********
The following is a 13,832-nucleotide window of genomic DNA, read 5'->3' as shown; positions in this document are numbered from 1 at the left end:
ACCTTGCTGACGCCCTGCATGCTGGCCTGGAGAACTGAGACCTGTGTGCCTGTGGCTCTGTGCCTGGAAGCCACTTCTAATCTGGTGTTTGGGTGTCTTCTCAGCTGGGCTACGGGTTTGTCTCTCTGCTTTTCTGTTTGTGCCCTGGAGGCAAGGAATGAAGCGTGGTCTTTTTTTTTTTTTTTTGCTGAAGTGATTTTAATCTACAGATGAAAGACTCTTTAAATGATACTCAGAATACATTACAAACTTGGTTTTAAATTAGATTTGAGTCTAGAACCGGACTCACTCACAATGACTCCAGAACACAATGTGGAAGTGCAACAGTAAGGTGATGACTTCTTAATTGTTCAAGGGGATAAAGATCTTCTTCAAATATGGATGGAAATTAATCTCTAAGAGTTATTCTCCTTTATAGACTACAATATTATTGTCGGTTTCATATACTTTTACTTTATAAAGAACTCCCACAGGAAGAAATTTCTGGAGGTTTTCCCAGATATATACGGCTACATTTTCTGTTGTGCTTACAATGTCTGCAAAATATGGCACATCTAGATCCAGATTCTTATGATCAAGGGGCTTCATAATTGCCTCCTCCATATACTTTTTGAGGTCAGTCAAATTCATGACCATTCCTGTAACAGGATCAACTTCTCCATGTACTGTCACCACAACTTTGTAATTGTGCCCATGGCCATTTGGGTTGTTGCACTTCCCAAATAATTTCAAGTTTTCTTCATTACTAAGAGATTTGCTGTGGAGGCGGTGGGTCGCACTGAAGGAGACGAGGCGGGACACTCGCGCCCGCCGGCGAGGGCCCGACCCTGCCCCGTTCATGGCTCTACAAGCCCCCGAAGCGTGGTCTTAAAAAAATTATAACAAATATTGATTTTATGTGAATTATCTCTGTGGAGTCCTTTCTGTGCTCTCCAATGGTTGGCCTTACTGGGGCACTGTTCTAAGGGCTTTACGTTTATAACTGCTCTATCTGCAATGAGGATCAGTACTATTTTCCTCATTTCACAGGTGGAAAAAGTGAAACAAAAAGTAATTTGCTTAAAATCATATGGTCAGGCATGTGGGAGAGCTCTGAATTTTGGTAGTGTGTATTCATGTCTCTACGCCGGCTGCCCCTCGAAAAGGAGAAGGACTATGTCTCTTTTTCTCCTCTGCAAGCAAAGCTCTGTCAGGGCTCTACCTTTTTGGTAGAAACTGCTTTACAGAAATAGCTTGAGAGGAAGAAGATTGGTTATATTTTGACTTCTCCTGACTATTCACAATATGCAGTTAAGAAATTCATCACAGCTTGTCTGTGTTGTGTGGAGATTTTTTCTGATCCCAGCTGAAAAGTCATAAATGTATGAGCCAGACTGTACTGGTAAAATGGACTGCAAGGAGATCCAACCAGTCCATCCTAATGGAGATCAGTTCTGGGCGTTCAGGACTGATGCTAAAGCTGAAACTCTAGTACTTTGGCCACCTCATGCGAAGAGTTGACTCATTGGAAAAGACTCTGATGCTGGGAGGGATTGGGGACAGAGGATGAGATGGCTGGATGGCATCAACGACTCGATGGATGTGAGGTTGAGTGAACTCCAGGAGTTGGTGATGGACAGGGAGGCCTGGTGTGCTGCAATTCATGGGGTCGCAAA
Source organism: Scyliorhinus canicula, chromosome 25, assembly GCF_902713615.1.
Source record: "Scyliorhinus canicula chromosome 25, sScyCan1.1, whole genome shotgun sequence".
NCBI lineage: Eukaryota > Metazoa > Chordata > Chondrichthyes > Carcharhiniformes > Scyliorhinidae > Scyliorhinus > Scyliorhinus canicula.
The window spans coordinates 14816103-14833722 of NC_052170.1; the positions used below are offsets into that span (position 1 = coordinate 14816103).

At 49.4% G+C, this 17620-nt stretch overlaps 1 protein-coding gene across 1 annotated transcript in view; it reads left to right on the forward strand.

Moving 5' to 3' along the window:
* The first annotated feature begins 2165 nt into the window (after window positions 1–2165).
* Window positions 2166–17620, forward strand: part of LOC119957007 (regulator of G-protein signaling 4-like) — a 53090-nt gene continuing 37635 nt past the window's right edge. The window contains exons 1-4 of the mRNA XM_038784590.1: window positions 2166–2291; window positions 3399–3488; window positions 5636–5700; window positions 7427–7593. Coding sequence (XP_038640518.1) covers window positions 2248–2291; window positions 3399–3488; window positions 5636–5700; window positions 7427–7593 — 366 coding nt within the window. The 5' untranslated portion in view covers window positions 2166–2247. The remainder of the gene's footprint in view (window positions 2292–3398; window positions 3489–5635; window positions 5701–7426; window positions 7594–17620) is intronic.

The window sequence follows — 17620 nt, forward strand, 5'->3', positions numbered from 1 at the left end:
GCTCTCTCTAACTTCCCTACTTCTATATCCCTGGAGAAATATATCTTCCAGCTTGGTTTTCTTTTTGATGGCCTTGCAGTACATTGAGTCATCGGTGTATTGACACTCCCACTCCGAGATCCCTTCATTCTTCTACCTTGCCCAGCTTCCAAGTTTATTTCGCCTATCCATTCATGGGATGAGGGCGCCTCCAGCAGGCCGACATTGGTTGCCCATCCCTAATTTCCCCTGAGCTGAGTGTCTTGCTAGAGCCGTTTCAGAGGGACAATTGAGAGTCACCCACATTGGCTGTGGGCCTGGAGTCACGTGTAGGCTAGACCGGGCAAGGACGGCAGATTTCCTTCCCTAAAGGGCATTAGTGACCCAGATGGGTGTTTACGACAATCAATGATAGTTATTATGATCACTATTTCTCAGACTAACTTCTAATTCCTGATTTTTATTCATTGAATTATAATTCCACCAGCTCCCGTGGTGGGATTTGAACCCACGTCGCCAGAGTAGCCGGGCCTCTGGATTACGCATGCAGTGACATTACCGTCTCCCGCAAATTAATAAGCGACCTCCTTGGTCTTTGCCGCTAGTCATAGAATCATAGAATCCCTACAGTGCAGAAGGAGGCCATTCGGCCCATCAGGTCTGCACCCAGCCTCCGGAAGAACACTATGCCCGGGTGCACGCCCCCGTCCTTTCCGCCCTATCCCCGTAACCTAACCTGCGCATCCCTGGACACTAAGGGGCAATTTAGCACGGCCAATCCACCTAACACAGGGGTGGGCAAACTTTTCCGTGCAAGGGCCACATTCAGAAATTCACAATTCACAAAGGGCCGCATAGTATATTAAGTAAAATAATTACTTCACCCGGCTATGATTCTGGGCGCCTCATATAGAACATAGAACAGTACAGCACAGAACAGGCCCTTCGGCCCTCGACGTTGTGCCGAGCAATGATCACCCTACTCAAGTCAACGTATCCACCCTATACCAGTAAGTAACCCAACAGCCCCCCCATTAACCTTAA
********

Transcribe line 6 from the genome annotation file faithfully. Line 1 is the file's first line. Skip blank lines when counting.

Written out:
The window spans coordinates 14816103-14833722 of NC_052170.1; the positions used below are offsets into that span (position 1 = coordinate 14816103).